Another fascinating stat: Jake Peavy took 169 batters to three-ball counts in 2012, but only walked 49 of them; Rangers phenom Yu Darvish went to three balls on 168 batters and walked 89 of them. Cliff Lee, on the other hand, threw a first-pitch strike to 505 of the 847 batters he faced.
And this: Did you know that the Mets’ Jordany Valdespin hit five pinch-hit homers in 2012? Or that his first major-league hit was a three-run pinch hit homer, a two-out blast in the ninth inning that snapped a 2-2 tie against Philadelphia? Me neither.
Rays manager Joe Maddon led the majors in different lineups in 2012, with 151 out of 162. It was the second time Maddon has led that category (he also led in 2006); on average, the Rays’ skipper sends out 130 different lineups per season. In 2012, Maddon also led the majors in sending up the most pinch hitters (156) and attempting the most stolen bases (178). He also set the pace in using relievers on consecutive days (123).
James’ Hall of Fame monitor is a quirky but interesting bit of research. James takes the year a player was born and assigns point values for winning batting titles, appearing in All-Star games, and so forth. A player reaching 100 points is a Hall of Fame lock, in James’ eyes, “as long as he hasn’t taken steroids and doesn’t hang around with Pete Rose.” The formula is a little too complicated to explain here; I’ll let James take care of that.
The Hall of Fame Monitor “is in absolutely no sense an effort to say who should go into the Hall of Fame,” James writes. “It is, rather, merely an observation that certain players are making more progress toward the Hall of Fame than are other players.”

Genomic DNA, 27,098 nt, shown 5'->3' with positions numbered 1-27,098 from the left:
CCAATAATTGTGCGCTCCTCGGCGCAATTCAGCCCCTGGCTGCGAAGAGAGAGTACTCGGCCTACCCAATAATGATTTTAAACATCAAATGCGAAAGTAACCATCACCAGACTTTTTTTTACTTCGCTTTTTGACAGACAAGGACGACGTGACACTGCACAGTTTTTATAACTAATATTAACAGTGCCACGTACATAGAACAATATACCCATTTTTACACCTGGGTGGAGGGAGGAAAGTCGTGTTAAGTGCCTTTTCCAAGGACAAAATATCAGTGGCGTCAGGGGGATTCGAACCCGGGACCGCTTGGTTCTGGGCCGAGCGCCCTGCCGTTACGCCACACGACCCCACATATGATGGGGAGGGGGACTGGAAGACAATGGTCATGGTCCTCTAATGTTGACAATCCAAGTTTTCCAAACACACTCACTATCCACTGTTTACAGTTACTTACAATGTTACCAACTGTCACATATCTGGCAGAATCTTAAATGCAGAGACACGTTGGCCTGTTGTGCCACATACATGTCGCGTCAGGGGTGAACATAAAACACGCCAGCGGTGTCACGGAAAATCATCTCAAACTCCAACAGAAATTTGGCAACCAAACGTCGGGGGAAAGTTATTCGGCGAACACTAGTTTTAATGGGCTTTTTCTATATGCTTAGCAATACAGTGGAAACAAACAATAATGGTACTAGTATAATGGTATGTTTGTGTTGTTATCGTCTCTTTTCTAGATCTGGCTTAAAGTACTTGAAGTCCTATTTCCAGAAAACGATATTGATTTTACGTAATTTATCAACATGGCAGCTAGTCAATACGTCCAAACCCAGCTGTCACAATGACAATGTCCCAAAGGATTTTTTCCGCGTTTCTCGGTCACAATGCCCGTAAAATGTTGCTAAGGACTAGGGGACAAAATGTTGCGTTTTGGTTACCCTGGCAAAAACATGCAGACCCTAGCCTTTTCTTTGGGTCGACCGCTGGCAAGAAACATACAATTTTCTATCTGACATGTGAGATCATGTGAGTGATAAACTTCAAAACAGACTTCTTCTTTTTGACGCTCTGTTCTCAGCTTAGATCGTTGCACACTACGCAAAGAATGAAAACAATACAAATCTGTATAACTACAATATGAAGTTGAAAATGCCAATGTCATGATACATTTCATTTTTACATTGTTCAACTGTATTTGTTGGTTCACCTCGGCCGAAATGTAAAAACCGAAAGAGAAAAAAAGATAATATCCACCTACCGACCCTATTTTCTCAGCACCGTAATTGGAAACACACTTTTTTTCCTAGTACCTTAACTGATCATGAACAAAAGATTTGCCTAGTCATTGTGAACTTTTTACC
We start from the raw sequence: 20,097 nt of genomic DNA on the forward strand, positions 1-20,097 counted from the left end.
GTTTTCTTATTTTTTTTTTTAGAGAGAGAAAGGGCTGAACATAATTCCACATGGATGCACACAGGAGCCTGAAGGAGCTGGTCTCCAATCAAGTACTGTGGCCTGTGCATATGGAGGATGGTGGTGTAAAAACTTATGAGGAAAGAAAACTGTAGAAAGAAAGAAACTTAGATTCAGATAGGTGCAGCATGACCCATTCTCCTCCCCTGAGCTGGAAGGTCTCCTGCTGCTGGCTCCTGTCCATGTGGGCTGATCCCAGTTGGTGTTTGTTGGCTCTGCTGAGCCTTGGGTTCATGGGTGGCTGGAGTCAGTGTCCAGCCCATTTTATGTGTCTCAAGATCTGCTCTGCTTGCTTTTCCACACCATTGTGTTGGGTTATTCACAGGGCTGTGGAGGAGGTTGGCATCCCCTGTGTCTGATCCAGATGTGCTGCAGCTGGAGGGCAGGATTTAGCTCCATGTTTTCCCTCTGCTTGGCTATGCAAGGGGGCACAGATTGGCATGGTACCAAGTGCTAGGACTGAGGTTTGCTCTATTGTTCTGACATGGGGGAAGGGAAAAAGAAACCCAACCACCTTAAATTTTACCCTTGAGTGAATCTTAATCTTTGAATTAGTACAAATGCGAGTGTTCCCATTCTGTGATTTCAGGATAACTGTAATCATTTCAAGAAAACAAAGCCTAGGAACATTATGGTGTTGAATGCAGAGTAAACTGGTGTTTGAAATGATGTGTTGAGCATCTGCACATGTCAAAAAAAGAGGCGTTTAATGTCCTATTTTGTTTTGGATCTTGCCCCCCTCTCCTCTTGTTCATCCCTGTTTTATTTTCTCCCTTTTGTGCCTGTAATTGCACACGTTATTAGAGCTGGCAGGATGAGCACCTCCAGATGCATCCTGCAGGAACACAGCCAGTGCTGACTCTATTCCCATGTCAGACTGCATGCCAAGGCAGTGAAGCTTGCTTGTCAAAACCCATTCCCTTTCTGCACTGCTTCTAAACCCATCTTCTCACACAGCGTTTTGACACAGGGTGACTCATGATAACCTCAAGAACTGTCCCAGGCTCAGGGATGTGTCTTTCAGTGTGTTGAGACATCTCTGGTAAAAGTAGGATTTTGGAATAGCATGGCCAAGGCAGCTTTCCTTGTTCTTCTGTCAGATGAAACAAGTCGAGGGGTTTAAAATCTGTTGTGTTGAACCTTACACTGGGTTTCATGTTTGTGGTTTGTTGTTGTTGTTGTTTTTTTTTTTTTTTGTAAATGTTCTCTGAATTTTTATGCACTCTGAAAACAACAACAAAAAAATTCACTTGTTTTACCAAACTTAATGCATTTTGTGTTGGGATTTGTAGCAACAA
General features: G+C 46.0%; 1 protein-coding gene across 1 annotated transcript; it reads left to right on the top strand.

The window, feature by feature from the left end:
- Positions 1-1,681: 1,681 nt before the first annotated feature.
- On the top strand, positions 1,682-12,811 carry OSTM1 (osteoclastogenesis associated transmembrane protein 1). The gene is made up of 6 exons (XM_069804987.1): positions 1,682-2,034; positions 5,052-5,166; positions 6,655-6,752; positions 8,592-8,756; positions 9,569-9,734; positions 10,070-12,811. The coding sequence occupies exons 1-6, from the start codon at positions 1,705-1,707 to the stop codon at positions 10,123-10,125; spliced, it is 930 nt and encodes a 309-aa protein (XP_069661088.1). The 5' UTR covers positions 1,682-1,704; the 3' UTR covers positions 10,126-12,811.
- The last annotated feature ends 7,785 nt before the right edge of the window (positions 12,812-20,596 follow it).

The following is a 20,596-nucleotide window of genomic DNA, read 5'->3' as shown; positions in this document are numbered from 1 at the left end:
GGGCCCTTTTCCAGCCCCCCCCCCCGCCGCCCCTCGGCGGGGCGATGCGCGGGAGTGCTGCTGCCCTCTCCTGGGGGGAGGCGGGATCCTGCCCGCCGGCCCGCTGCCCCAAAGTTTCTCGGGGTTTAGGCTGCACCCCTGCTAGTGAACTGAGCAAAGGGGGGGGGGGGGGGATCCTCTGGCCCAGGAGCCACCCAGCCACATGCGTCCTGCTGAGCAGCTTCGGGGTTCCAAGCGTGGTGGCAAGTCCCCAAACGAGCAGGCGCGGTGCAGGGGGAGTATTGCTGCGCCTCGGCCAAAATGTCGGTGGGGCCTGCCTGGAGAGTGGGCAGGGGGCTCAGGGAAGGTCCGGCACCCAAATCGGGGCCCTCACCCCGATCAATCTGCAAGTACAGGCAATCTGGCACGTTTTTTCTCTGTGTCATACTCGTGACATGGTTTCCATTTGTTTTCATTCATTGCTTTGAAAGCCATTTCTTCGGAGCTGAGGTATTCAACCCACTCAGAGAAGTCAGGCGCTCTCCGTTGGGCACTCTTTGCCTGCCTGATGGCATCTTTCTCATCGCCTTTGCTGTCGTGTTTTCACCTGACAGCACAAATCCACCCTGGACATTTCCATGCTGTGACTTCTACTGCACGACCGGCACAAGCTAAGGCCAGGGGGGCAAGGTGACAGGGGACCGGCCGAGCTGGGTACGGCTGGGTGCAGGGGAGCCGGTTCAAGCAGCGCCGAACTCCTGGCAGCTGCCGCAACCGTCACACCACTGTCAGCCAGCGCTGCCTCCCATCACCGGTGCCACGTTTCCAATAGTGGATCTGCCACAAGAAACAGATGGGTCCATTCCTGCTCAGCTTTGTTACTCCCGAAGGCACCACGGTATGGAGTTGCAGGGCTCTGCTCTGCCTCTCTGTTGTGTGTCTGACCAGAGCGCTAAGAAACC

Fr example, Evan Longoria has the most points for players born in 1985 with 21; Price has 15.
Mike Trout has 10 points and leads all players born in 1991. The numbers are very interesting for players born in 1983: Miguel Cabrera has 93 points, followed by Joe Mauer (66) and Ryan Braun (54).
Other players of note: Alex Rodriguez (1975) has 190 points; Derek Jeter (1974) has 162; Ichiro (1973) has 108; and Chipper Jones (1972) has 108. Jim Thome, born in 1970, has 95 points.
James offers his projections for hitters and pitchers for the 2013 season. Go to the charts and pick a player. He admits that predicting the years Rodney and R.A. Dickey had in 2012 would have been difficult, but concedes he did not anticipate Gio Gonzalez’s excellent season (James predicted a 10-13 mark with a 4.03 ERA; the Nationals lefty went 21-8 with a 2.89 ERA in 2012).
“A clear and absolute failure on our part,” James writes.
James also predicts Strasburg will go 17-9 and pitch 208 innings. Will the Nats allow Strasburg to throw that many innings? We’ll see.
If you’re a numbers freak and love baseball, the Bill James Handbook will give you plenty of enjoyment until spring training.